by Karen A. Romanko
Everyone knew about Danny “Speed” Miller’s celebrity parties. As “agent to the stars,” Speed threw a lavish annual bash that was the talk of entertainment reporters for weeks to come (or a lifetime in Hollywood terms). In his usual understated style, Speed had promised that this year’s fete would be “better than sex.”
As expected, tout le monde was in attendance. The “hot” properties of the moment received Speed’s personal greeting in his magnificent foyer. The rest moved hastily out of the entrance hall, as if not to call attention to their diminished status.
Legendary actor Susan Merrill arrived fashionably late and alone. Merrill hadn’t made a film in years. In fact, except for a few television appearances, she hadn’t done much “acting” recently. But time had not dimmed her luster one lumen. She was everyone’s image of a “star,” a true Hollywood icon.
In recognition of Merrill’s standing, Speed conferred his foyer kiss of approval, and then guided the national treasure through the throng of wannabes. In the game room, Merrill shooed away her obsequious host when she spotted her old acting pal Bob Adrian. At last someone who won’t schmooze me, she thought.
“How are you, kid?” Adrian asked, and then bussed Merrill full on the lips.
“I’m okay, you dirty old man,” Merrill laughed. She snatched a glass of wine from a passing waiter.
The buddies seated themselves on a plush sofa. They talked on and on about past glories, current projects, and, even at their age, plans for the future.
“I’ve got a surprise, Susie,” Adrian remarked.
“May I offer either of you more wine?” interrupted a waiter.
“I’m fine for now,” Adrian answered. “How about you, Miss Merrill?”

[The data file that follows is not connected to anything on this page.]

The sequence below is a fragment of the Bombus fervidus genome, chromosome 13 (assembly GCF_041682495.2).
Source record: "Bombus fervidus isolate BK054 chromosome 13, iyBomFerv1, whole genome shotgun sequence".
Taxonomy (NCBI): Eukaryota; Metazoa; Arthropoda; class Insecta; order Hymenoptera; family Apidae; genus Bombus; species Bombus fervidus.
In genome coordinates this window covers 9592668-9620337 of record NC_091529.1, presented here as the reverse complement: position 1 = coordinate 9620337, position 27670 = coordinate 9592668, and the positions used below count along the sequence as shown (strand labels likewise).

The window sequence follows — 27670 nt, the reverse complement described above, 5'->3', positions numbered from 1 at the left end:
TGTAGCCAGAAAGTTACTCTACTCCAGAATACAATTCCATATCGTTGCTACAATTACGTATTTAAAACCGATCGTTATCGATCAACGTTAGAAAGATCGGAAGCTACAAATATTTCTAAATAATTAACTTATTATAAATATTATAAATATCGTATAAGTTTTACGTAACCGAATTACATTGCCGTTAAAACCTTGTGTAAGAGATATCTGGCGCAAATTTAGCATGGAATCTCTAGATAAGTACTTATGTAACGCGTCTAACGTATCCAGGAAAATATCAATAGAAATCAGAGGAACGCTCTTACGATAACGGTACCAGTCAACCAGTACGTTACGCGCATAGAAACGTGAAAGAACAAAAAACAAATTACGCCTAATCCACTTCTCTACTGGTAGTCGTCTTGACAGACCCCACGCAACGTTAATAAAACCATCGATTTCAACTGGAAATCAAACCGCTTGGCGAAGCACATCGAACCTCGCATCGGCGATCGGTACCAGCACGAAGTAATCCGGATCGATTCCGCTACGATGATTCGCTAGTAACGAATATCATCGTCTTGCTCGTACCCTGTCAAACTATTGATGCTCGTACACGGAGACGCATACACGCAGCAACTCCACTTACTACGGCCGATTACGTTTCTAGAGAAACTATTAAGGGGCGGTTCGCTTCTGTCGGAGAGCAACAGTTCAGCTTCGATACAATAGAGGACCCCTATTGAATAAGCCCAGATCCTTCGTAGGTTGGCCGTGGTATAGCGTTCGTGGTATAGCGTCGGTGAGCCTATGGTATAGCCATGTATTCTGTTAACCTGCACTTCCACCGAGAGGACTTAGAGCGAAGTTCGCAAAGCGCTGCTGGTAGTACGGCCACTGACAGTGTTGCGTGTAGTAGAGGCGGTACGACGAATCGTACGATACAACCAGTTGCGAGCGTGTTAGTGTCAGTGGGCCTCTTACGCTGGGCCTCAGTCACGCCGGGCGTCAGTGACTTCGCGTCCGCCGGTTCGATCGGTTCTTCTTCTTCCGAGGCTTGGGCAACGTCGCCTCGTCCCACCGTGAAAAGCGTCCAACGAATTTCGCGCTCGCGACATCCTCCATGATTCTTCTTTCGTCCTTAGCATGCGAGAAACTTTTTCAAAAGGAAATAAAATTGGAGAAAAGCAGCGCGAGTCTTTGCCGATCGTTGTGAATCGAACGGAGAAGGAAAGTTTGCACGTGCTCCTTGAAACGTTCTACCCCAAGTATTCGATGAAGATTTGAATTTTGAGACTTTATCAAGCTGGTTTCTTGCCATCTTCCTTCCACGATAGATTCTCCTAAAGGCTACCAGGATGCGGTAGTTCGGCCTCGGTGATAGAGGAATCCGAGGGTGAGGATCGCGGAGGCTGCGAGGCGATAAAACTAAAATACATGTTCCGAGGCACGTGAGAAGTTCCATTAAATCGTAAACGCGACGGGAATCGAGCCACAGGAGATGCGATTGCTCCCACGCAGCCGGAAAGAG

“These days one’s my limit.” Merrill pushed their empty glasses toward the waiter.
The friends barely missed a conversational beat as the waiter whisked away their glasses.
“I do declare, I just love surprises,” resumed Susan, fluttering an imaginary fan.
“There won’t be any mint juleps in this movie. Actually, it’s a gritty ‘film noir.’”
“A picture? You’ve got a picture, Bobby?”
“I’m so jealous!” Susan gave Bob a friendly shove.
“Youth rules nowadays,” joked Adrian, two years her junior.
Merrill wanted to hit the wise guy again, but suddenly felt strange. Her head seemed to drift away from the rest of her body.
“Susie, what’s wrong?”
“Just a little light-headed. Not to worry.”
Adrian pushed the wine away from her. “No grape if you’re dizzy.”
“Where did that wine glass come from?” Susan asked, shaky.
“You sat down with it, remember?”
“Yes, but the waiter took those glasses.”
“Susie, we just got here. Even Speed’s waiters won’t take full glasses.”
“C’mon, Bobby, stop teasing. We’ve been talking for at least a half-hour.”
“A half-hour? Are you all right? Let me feel your head.”
“I’m fine, really,” Merrill said, disbelieving her own words.
“Maybe some air would help,” Adrian offered.
Merrill extended her hand to Adrian as her friend arose. She steadied herself on Bob’s arm and made it to her feet. Old pros to the last, the two walked to the garden without a hint that something was amiss.
Susan took a few deep breaths. “That’s better,” she said. “The breeze feels wonderful on my face. Bobby, tell me more about your movie.”
"I play an over-the-hill detective, what else? A new case gives me . . ."
Merrill focused on Adrian’s still handsome puss and drank up every drop of his mellifluous voice. Mesmerized, she didn’t notice at first when his words grew distant and his face blurred. But when her ears began to ring and all she saw was black, she knew she was going to pass out.
Legendary actor Susan Merrill arrived at Speed Miller’s party fashionably late and alone. Speed conferred his foyer kiss of approval, and then guided the national treasure through the throng of wannabes. In the game room, Merrill shooed away her obsequious host, when she spotted her old acting pal Bob Adrian.